Can Falicia Blakely's tragic story serve as a cautionary tale?
When Love Kills: The Falicia Blakely Story, a TV One original film produced by Tasha Smith, follows the tragic life of a young teenage mom turned stripper turned brainwashed, abused murderer.
Falicia Blakely — a 34-year-old woman who is currently serving three life sentences for murdering three men by the age of 19 — has a story that will forever be immortalized by a riveting television movie.
But who is the woman behind the tragic tale? And did she really do it in the name of love?
Here are six things to know about Falicia Blakely that the film doesn’t mention:
– To avoid the death penalty, Blakely plead guilty to the armed robbery and double murders of Raymond Goodwin, 34, and Claudell Christmas, 35. Falicia committed these crimes in 2002 when she was 18-years-old under the orders of her abusive pimp.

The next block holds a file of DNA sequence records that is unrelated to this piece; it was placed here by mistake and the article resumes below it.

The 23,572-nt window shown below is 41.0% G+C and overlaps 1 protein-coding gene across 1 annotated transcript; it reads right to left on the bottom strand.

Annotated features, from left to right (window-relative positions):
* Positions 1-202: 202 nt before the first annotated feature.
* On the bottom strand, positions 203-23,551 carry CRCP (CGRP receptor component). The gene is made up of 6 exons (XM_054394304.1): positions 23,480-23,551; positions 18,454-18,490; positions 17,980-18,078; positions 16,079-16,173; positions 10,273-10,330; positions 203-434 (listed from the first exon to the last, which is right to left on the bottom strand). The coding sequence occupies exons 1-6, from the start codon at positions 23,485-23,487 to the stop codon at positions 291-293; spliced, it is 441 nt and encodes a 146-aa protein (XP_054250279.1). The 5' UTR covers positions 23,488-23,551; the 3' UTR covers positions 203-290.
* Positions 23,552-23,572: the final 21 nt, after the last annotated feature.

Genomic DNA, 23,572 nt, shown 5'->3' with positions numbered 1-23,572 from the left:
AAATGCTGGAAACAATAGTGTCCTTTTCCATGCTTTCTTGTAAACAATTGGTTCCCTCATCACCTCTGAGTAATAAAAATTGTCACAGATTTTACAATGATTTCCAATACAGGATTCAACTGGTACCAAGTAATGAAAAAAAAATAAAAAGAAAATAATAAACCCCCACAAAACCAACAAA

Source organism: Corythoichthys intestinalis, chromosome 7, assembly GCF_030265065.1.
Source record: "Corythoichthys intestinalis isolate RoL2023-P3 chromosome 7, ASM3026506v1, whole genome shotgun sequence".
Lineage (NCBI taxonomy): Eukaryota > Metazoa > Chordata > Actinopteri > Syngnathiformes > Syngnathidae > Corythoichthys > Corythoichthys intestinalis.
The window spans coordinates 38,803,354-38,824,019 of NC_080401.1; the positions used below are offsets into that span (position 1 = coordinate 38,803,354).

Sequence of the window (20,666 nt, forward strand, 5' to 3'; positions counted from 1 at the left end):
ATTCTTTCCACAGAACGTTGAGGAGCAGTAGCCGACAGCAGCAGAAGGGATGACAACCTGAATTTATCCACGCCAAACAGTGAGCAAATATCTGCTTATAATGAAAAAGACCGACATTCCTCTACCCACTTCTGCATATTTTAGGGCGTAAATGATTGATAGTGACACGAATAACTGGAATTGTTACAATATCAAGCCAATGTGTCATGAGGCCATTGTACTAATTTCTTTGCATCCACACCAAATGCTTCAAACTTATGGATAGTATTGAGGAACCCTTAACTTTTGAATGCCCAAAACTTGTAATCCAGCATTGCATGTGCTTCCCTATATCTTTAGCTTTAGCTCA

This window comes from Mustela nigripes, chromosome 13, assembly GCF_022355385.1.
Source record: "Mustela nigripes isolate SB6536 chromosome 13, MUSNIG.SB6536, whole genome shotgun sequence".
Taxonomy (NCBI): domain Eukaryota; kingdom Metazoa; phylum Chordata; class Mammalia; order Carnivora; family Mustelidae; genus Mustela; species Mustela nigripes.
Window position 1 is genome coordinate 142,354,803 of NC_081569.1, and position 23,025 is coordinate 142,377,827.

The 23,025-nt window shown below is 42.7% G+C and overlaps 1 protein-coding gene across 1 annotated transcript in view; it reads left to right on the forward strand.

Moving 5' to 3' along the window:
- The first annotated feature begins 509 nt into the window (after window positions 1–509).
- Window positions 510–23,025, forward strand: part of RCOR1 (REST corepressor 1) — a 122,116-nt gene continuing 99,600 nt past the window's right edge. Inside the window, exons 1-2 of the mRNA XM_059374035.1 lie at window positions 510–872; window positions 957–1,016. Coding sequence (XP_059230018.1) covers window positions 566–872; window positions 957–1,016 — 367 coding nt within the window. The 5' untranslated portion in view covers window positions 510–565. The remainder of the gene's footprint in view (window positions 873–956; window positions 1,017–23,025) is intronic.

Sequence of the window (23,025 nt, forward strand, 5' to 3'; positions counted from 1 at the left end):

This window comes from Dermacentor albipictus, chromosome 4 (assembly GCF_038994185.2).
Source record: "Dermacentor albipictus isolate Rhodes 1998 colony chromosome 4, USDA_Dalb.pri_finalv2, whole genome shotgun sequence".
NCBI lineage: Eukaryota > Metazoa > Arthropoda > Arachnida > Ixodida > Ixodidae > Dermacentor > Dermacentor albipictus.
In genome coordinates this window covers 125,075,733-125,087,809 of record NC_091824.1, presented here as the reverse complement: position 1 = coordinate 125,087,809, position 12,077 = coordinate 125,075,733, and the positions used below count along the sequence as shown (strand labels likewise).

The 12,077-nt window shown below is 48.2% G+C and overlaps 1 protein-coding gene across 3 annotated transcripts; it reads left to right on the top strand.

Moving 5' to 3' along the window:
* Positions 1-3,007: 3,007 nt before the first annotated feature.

– Blakely was sentenced to three consecutive life sentences with no eligibility for parole after pleading guilty to pulling the trigger in the murders. Her accomplice in crime and fellow stripper Armeshia Ervin received one life sentence with eligibility for parole in 2024.
– Blakely was arrested in the restroom of a diner, Mrs Winner’s, where she and Ervin were allegedly planning to commit a robbery. They had recently robbed several other fast food restaurants in Atlanta. Their arrest came about one week after they went on a 24-hour murder spree.
– Blakely and Ervin killed a third man, Lemetrius Twitty, 12 hours after they killed the pair who they confessed to murdering. Lemetrius was a witness to a fatal Atalanta fight that led to murder charges against NFL linebacker Ray Lewis.
– When they were arrested, police realized that Blakely and Ervin were driving the car of one of the victims they murdered. The restaurant owners at Mrs Winner’s called police when the pair began to act suspicious after a string of robberies at other fast-food restaurants.
– At the time of the murders, Blakely was the youngest woman in Georgia to face the death penalty. She is now serving life in prison, without the possibility of parole. But she hopes her story helps other young women in similar situations.
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